As you may know, I was on my hols the other week and during our time away we went to Great Yarmouth a couple of times.
South Beach Parade has been designed as a pay-and-display car park, pure and simple, but even at the end of the day during the school half term it was pretty much deserted. I did scoff and I did tweet my contempt for the layout. The thing is, the Pleasure Beach has a car park which is free to those getting a day ticket to the theme park and just behind where I took the photo, there is plenty of roads without parking controls.
A couple of days later, we decided to go further north to the main beach and town as the Pleasure Beach is some way from the heart of the action. We parked on the outskirts, perhaps 10 minutes walk from the beach. At this stage its stating that Great Yarmouth suffers from awful traffic congestion, a proportion of which must be caused by people like me driving in as a tourist - perhaps park-and-ride is part of the answer for getting people in?
|The building and covered area beyond is to rest the horses pulling|
carts along the sea front and to pick up fares - very much like a taxi
Essentially, this road is about 4.5 metres in width (I didn't have a tape measure with me!), it is two-way, machine laid and contains many of the feature I think makes a good cycle track. I would state that I am looking at this in isolation and being on the beach, it means that there are no side roads to worry about which is an issue for two-way tracks. A series of photos follow which I think give the feel of the layout and I will offer some thoughts at the end.
The "train" running on the shared-use road is a small road train. It doesn't go fast, although might still be intimidating to some cycling - plus at the "stations", one would have to overtake. The "stations" are also floating bus stops for the main road bus stops, although it means people have to cross the shared-use road to get to them if they are using the seating in the shelter. The main road bus stops were in laybys which could so easily be filled in with duplicate shelters and seating. Cycle parking is also provided, although I can't see it being linked to parking up to ride the bus, unless one is going a long way.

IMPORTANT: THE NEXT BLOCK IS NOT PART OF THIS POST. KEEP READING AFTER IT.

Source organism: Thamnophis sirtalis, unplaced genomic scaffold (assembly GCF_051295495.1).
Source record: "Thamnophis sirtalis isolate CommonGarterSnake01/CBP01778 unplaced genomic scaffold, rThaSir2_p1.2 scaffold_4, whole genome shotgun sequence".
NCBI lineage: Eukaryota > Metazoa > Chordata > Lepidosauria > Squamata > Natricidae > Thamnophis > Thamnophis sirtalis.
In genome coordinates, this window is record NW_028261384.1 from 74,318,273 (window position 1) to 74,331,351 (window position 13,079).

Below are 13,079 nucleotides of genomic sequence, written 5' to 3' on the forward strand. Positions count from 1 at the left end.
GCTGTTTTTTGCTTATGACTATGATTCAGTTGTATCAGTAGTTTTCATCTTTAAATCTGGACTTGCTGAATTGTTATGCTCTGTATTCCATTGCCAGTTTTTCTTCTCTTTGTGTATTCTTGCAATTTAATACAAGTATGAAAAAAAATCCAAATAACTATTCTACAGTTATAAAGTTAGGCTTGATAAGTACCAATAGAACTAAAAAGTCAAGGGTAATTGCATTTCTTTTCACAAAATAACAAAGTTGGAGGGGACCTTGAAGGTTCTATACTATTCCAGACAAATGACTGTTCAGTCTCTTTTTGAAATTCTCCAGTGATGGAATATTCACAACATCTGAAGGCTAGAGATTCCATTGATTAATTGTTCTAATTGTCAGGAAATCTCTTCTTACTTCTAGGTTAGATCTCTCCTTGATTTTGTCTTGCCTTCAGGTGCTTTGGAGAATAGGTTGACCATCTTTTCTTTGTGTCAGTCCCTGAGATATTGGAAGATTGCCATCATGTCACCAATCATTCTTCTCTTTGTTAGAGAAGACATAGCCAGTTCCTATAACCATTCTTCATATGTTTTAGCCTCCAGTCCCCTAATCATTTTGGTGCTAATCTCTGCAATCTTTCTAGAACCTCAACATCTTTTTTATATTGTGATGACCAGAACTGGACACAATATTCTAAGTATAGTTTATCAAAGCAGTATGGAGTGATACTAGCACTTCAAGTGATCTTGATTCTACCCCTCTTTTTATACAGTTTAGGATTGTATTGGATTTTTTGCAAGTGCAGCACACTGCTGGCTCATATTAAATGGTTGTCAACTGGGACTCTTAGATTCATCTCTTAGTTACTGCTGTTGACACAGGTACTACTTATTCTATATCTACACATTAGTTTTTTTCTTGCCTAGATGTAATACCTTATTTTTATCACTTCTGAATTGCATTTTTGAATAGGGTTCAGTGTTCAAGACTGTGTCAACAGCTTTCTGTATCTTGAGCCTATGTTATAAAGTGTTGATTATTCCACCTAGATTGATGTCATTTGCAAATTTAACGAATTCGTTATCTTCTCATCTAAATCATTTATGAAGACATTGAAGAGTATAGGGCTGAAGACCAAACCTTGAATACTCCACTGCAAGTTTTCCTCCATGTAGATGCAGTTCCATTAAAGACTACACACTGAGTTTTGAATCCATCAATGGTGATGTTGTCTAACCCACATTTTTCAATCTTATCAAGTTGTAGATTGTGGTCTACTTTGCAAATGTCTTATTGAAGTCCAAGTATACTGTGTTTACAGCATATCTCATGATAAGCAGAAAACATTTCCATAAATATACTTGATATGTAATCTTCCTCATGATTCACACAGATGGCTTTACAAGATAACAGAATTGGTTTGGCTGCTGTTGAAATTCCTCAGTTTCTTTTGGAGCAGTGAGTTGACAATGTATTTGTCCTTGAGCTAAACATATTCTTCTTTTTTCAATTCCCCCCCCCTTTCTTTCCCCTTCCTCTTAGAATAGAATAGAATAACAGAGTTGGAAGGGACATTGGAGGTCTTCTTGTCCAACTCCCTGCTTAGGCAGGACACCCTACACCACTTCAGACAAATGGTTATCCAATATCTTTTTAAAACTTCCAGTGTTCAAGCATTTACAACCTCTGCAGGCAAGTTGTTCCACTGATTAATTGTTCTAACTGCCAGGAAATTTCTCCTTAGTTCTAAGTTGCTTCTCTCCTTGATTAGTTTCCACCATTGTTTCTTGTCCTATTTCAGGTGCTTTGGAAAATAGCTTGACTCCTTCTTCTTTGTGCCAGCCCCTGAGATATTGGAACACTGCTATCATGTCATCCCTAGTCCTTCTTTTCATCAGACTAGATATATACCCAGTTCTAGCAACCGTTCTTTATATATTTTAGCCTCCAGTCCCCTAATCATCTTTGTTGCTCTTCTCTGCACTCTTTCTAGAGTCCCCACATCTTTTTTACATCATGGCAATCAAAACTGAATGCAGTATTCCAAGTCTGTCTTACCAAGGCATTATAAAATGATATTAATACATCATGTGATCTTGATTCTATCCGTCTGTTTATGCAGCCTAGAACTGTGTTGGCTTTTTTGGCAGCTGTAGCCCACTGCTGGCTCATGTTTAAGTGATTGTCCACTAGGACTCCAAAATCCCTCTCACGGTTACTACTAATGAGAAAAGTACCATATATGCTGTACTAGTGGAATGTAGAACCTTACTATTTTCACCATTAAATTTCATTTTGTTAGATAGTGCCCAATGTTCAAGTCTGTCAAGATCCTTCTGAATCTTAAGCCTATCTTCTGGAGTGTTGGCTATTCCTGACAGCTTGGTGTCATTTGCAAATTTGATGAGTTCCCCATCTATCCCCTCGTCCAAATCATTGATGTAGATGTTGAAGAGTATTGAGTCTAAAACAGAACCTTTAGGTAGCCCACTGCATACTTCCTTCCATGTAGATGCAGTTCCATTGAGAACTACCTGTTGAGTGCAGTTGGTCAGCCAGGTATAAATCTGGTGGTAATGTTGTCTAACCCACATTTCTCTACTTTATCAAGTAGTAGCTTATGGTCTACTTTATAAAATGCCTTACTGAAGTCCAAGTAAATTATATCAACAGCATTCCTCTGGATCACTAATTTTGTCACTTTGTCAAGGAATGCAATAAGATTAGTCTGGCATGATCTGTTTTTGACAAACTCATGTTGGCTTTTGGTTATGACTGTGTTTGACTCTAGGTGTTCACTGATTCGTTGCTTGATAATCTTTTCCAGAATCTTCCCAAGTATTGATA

As with anything half-decent in the UK, it comes to an end all too soon, although getting back into traffic is with traffic signals and at least one is protected for a few seconds. I don't know how this scheme was developed, but it could have continued, there is loads of space. I didn't really see how things went on from here, but I suspect there wasn't much of a dense cycle network in the town.
Looking back from the other end just shows the space. This could have had the cycle lane to the left with a buffer created by the taxi rank. The cycle lane is provided with flush kerbs which could so easily have been stepped as a track. Oh, and the road train parked in the lane doesn't help.
I don't know why this scheme was built, although I suspect it was perhaps more to do with the tourist draws of the horse & cart rides and land train than cycling, but the layout actually ticks quite a number of boxes for cycling. I could easily imagine this layout picked up and stuck by the Embankment in London for example and indeed, the principles would hold for single-direction tracks on both sides of a road. Someone seems to know what they were doing, but I have yet to track down when this scheme was opened and who designed it.
People often say that we need to learn best practice from overseas and perhaps import Dutch and Danish engineers. I say that schemes like this show that we can do things well in the UK, it is just we are so bad and building networks. Imagine a grid made of cycle routes designed to the principles of Great Yarmouth on main roads, with filtered permeability elsewhere - it would be a pretty fine start!